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Accessibility Testbench Window

Starting with OS X Mavericks 10.9, an assistive application can use Accessibility features to explore, monitor and control the User Interface of another application only after access to the computer is enabled with an administrator password manually on a per-application basis. Prior to Mavericks, access could be enabled globally for all applications at once, and access could be granted programmatically. Go to PFiddlesoft Frameworks Support and read "A Note on Security Issues Presented by Assistive Applications" for more information about this significant security improvement introduced in Mavericks.

The AXIsProcessTrustedWithOptions() function was added to the Accessibility API in Mavericks to ease the burden of granting per-application access. It presents a standardized system-level modal alert inviting the user to open System Preferences. It takes the user to the Accessibility list in the Privacy tab of the Security & Privacy pane in System Preferences, where access to the computer using Accessibility features can be granted manually on a per-application basis. The user must first enter an administrative password to unlock the Privacy pane, and the user can then select a checkbox to grant the application access to the computer. The alert is provided by the system and it has some limitations. The assistive application has no control over its wording or the manner in which it is presented, and the assistive application receives no feedback regarding what the user did in System Preferences or when the user did it.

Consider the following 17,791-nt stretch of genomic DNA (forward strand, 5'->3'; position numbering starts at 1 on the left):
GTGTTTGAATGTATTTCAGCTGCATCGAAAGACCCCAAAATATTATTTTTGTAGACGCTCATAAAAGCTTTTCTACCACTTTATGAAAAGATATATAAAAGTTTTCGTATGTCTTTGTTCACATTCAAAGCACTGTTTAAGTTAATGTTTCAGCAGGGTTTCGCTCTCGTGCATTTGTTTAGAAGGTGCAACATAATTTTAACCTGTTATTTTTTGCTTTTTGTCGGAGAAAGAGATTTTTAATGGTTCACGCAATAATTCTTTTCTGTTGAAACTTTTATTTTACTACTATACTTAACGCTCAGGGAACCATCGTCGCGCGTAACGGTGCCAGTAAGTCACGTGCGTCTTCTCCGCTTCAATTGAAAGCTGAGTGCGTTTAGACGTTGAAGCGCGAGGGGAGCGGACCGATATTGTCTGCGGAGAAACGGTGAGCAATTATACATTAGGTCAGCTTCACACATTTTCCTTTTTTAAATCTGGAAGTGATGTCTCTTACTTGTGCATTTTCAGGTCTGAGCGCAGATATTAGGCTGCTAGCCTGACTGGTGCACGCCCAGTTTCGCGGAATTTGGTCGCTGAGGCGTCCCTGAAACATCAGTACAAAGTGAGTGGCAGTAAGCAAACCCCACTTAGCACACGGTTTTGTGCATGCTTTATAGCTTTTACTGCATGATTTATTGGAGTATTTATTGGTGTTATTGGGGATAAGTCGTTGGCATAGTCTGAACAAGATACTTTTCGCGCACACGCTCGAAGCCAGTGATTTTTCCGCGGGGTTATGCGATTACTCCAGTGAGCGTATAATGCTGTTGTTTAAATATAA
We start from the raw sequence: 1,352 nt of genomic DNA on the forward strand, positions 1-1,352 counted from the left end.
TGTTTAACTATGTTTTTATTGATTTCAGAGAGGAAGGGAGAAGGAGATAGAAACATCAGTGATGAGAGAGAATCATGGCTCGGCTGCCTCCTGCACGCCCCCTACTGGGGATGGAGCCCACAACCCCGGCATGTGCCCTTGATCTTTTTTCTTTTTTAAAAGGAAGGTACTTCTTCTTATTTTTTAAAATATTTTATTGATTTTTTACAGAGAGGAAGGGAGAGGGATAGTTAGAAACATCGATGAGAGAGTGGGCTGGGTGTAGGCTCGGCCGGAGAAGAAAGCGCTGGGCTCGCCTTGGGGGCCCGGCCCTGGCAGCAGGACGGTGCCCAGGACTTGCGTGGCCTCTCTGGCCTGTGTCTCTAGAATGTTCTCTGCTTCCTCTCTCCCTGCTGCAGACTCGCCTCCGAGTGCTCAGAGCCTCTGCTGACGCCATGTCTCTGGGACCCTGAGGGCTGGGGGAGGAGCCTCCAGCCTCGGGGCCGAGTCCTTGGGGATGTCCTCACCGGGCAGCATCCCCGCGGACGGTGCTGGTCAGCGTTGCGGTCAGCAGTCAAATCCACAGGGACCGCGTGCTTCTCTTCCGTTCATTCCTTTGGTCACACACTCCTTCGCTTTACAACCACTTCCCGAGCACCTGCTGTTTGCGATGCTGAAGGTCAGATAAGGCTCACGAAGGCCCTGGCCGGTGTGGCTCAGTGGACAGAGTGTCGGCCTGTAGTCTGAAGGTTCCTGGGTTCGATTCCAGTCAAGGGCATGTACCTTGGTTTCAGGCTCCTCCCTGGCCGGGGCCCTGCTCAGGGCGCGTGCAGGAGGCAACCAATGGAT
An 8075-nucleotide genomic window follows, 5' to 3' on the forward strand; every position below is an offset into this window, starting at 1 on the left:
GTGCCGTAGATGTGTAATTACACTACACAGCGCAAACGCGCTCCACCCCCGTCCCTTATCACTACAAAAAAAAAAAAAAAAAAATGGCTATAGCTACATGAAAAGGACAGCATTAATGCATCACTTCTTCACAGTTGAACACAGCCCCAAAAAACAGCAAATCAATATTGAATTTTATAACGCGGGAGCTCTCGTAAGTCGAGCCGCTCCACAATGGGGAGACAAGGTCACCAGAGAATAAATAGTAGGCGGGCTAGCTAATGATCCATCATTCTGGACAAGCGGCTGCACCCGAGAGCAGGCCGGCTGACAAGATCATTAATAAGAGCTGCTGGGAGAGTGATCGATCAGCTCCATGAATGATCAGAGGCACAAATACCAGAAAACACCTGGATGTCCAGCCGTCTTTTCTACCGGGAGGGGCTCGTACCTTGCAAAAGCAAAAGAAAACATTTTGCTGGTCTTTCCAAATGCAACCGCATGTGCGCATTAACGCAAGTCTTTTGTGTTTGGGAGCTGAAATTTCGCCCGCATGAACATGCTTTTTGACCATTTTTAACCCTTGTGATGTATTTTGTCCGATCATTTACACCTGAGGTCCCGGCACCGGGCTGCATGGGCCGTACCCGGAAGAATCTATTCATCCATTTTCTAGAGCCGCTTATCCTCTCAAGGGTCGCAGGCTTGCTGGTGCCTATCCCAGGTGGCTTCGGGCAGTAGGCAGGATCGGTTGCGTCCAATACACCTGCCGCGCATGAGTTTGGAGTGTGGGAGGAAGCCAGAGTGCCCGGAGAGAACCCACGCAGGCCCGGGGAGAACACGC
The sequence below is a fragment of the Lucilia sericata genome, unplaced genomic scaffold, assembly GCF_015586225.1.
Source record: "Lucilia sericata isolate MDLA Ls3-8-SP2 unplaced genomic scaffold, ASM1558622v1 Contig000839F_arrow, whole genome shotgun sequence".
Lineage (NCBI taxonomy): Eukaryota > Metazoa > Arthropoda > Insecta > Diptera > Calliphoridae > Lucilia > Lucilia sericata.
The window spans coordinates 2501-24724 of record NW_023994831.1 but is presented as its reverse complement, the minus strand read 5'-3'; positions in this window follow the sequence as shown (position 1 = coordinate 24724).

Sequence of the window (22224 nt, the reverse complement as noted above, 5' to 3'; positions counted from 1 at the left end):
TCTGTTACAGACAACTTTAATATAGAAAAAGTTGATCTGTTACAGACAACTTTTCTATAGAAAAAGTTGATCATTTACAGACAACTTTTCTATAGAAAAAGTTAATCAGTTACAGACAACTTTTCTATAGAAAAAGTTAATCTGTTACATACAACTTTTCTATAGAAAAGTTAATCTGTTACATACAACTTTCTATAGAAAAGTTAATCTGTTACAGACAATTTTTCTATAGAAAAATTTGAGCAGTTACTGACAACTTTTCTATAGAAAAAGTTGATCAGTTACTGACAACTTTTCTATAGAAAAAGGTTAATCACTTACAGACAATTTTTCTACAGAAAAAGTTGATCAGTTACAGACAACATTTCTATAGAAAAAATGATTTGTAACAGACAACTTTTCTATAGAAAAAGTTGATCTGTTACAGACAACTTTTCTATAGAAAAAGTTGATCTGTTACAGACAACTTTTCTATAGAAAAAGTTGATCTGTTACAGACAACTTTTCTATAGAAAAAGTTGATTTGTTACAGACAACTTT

Accessibility Testbench demonstrates how an assistive application can present a custom alert in place of the built-in system-level modal alert. A custom alert has several advantages over the standard alert: It can be presented as a sheet instead of a freestanding modal alert. It is provided by the application instead of the system, and it therefore allows the application to work directly with the user's response. And it allows the use of different wording in the alert.

Accessibility Testbench also demonstrates how an assistive application can respond to the user's granting or denying access in System Preferences by observing the System Preferences "" distributed notification.

Finally, Accessibility Testbench provides a useful Reset Access button to remove all applications from the Privacy pane's Accessibility list in Security & Privacy preferences, so developers can repeatedly test their applications' behavior as if it were being run for the first time.